PM says Australia will co-operate with Trump
Prime Minister Scott Morrison says Australia will co-operate with any request from the US to question Alexander Downer over his meeting with George Papadopoulos, as he labelled Donald Trump's request for help in the Mueller inquiry as "a fairly uneventful conversation".
The inquiry is widely seen as a partisan attempt by the Trump administration to discredit an earlier investigation into Russian interference in the 2016 US election.
The initial probe was sparked by a tip-off from Mr Downer.
Mr Morrison promised Australia would co-operate with the inquiry during a phone conversation with the US President last month.
The PM told Sky News politcal editor David Speers today that his response was necessary and that the call was a "fairly uneventful conversation".
He said it would been "quite extraordinary for us to deny such co-operation".
"There's been a lot breathless commentary about this, but the facts are quiet simple when it comes to Australia.
"He's undertaking an investigation, the United States is a close ally of Australia, we'd already undertaken to provide co-operation.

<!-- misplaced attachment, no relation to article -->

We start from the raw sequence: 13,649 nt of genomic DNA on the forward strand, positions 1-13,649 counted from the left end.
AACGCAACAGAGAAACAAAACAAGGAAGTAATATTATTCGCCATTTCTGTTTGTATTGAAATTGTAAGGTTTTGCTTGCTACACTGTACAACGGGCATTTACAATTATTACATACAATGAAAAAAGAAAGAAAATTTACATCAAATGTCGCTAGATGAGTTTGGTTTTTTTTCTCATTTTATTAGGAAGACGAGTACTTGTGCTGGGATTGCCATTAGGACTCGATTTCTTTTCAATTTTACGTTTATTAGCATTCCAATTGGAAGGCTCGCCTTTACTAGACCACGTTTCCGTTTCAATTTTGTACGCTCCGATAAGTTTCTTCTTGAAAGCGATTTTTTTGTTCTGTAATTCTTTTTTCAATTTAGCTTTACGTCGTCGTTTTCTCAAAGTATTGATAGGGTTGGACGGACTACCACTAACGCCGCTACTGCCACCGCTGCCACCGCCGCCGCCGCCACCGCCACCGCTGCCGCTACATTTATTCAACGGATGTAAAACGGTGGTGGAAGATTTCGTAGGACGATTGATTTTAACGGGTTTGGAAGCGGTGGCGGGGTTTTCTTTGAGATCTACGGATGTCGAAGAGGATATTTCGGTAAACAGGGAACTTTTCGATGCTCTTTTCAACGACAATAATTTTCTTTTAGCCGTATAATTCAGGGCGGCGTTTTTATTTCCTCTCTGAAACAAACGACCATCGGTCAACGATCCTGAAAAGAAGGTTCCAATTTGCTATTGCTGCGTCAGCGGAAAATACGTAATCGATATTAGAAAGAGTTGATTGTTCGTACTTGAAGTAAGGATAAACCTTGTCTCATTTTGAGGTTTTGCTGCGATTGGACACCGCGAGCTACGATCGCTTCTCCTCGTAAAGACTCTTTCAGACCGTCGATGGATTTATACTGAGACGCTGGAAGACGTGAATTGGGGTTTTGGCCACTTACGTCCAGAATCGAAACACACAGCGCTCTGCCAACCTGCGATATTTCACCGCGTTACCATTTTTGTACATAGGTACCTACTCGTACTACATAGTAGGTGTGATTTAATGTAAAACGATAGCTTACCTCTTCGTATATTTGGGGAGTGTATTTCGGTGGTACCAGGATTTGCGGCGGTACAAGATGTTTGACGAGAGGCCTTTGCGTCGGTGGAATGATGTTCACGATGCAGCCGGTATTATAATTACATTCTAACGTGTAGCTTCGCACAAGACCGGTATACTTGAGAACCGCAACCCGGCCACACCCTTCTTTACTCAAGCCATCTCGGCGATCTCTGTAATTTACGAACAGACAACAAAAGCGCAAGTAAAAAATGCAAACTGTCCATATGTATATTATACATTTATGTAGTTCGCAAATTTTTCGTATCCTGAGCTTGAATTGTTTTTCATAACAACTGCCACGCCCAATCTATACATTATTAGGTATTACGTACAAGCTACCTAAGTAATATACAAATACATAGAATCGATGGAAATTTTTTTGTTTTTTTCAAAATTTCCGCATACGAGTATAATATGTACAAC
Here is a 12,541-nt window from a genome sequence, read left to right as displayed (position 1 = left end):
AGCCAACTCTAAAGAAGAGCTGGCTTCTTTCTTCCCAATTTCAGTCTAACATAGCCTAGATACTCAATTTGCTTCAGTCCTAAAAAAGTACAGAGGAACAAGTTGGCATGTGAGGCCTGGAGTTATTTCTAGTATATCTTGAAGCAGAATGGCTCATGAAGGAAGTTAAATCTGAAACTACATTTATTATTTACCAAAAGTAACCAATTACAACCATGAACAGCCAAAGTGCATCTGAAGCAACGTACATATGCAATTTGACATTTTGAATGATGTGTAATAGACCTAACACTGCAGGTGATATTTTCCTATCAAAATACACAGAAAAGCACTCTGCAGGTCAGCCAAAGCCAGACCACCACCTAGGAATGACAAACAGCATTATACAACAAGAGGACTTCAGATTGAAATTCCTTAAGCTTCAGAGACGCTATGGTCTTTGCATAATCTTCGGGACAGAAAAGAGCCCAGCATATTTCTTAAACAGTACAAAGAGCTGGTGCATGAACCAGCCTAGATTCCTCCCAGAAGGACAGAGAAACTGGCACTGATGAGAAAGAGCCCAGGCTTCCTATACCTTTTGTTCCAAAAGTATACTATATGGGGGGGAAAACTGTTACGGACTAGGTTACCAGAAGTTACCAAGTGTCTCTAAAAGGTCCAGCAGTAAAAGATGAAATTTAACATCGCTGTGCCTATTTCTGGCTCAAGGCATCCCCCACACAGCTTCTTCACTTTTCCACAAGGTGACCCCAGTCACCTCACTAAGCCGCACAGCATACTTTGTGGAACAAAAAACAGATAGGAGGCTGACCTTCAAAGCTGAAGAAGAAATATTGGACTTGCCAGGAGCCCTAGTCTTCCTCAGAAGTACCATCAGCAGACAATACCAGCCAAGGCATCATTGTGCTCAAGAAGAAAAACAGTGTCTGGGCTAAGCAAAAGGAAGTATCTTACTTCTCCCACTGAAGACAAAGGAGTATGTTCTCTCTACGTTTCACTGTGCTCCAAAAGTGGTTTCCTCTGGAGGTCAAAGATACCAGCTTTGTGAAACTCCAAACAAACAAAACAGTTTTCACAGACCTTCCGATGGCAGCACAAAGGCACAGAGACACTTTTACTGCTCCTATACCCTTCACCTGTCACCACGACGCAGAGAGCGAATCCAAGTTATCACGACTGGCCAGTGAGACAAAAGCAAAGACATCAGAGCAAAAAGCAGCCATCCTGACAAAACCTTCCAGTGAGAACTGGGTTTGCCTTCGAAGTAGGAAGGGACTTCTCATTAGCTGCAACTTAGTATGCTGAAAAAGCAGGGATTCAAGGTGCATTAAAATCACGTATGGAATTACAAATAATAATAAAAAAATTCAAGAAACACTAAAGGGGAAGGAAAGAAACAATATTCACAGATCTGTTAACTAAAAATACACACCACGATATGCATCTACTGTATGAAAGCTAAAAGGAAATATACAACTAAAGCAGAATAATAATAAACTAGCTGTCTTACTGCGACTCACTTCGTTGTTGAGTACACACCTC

"The President, in a fairly brief phone call, followed up on this and we're engaging with that inquiry.
"What other response would Australia have provided to any President?"
Earlier today, Opposition Leader Anthony Albanese said the Prime Minister needed to explain exactly what transpired during that call.
"The Prime Minister needs to make a full statement and not say this is just gossip, not give one of his usual prevarications that we see from this government," he told reporters in Queensland on Wednesday.
"He is ducking and weaving, this prime minister, he's loose with the truth. "He needs to be held to account for this and needs to explain fully to the Australian people what went on here."
Foreign Minister Marise Payne has defended Australia's involvement in the investigation.
"I don't see it as Australia being dragged into a US political issue," she told ABC radio.
"The inquiry, very much like the others which have been ongoing in the United States, is a matter for them.